Effective on July 1, the new law codifies standards for lockdowns, the use of isolation cells, and the minimum time inmates get out of their cells.

    “Correction staff are no longer allowed to lock down facilities,” Stefanowski said. “Now here’s the problem with that. The lockdown was the best way to find hidden weapons or contraband. So they can’t do it anymore.”

    That is not what the new law says, nor is it DOC policy, said Ashley McCarthy, a former correction officer at Cheshire who is the director of communications and training at the Department of Correction.

    The law prohibits the use of lockdowns to train staff for more than 24 total hours in a 30-day period, but it imposes no limits on the use of lockdowns deemed necessary to maintain security.

    “It is not related to our ability to lock down for a safety issue,” McCarthy said.

    Lamont vetoed the first version of the law, which passed in 2021. He said it undermined the discretion of correction staff. He signed the revised version, which passed on votes of 29-6 in the Senate and 98-45 in the House with the support of the Republican leaders of both chambers.

    The law is intended to mitigate the mental-health impact of long hours of confinement in either a shared cell or solitary confinement. It requires that inmates get at least four hours a day out of their cells, something that Stefanowski says he applauds.

    “The governor has granted inmates more out-of-cell time. Now that’s a good thing. Let the inmates get out of their cells more often,” Stefanowski said. “The problem is he hasn’t increased staffing to accommodate it, which is creating a higher risk situation every single day.”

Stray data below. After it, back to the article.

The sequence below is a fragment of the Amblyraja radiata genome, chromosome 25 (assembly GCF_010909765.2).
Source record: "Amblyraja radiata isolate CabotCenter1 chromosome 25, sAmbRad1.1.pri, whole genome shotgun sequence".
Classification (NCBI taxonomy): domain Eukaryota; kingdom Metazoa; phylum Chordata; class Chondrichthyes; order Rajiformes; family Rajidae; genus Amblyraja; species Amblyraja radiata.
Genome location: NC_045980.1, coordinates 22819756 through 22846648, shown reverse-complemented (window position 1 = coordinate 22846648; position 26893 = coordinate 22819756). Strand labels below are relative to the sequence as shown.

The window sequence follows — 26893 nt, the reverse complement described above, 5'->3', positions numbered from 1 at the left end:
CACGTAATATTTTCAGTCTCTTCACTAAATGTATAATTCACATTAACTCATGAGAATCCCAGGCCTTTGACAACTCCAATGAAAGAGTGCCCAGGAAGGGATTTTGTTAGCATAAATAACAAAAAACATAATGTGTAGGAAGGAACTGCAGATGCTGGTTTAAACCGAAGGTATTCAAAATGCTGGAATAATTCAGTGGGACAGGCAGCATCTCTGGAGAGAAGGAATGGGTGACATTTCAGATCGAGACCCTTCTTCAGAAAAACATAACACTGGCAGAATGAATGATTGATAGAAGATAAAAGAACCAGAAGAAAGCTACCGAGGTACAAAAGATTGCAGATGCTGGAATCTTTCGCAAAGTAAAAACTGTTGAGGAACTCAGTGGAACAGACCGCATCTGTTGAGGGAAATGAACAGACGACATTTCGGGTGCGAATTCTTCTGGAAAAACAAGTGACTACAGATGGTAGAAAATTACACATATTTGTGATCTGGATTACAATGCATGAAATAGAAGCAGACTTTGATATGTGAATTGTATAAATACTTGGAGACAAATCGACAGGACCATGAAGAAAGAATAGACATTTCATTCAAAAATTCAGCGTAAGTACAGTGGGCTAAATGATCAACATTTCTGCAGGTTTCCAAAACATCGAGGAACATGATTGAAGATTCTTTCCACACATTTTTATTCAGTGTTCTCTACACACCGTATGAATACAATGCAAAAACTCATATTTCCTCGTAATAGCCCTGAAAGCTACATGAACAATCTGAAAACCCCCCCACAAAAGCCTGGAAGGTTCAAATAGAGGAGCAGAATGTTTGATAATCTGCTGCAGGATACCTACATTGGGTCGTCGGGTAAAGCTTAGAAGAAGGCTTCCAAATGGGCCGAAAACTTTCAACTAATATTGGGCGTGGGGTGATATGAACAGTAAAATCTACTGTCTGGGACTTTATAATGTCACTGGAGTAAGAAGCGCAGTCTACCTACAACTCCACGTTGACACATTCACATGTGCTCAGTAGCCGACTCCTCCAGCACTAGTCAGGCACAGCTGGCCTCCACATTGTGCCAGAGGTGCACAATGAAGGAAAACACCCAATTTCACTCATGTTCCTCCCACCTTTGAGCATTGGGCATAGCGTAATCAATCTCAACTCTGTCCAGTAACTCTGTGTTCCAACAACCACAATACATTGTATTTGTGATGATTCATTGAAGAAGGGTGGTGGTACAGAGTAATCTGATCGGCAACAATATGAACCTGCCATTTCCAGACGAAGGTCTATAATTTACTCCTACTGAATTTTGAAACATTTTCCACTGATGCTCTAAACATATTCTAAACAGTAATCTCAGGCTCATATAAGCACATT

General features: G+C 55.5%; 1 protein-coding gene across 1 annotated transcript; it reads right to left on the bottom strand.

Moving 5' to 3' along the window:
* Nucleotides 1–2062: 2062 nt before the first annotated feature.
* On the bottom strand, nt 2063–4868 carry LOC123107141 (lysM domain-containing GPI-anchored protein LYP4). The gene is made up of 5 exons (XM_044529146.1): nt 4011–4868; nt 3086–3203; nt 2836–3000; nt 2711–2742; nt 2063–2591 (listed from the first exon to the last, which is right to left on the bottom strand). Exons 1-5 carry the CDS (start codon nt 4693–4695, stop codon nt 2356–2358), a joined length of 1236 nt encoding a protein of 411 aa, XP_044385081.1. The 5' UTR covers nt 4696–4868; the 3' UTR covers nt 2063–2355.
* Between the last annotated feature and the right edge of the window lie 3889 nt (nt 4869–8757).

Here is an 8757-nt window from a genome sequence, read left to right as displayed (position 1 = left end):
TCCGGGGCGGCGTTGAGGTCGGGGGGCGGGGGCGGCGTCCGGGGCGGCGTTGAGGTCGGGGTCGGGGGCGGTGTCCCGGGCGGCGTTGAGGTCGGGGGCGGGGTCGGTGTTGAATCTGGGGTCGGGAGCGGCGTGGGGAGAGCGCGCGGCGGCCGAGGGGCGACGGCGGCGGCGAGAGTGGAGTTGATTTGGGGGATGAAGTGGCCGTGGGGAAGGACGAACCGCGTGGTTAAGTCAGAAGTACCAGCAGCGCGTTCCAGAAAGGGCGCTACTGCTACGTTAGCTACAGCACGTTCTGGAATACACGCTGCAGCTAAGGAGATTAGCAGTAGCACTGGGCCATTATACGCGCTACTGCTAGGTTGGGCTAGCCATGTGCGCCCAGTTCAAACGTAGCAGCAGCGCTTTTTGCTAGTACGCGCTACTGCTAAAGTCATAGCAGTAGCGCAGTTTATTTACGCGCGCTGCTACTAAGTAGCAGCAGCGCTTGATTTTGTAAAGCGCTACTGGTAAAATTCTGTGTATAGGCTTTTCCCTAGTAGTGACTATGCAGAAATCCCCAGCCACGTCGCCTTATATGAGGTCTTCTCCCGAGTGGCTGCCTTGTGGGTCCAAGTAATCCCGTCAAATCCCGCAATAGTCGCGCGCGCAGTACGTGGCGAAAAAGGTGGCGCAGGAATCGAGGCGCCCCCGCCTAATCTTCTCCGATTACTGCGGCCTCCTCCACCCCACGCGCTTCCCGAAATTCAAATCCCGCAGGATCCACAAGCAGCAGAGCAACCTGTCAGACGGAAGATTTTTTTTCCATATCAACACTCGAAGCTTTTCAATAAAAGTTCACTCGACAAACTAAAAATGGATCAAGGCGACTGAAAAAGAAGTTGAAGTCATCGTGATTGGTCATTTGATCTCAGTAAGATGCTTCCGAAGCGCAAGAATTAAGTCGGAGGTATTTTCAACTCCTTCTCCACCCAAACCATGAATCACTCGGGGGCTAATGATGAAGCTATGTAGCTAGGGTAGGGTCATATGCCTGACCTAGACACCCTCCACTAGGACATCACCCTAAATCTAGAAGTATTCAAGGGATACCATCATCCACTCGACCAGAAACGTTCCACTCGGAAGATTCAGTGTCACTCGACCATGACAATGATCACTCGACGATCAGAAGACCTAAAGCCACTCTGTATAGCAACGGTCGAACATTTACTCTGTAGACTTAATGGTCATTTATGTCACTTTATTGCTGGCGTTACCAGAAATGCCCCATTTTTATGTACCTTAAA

McCarthy said that is incorrect. Every facility except Cheshire and Osborne Correctional in Somers already met the standard, and staffing was adjusted there to provide adequate supervision during out-of-cell time, she said.

    Howard said the limits on isolated confinement have undermined discipline and safety.

    The law prohibits solitary confinement for longer than is necessary, or for more than 15 consecutive days or 30 total days within any 60-day period. For protective custody, it can be used for up to five days while a determination is made of its necessity.

    Howard said he attributes increased assaults and “code blues,” the system’s jargon for inmate-on-inmate fights, to the new standards.

    There were 825 inmate fights in the fiscal year that ended a month ago, slightly less than the fiscal year that ended two years ago, the last before COVID-19 disrupted the system with limits on visits and staff and inmate illnesses.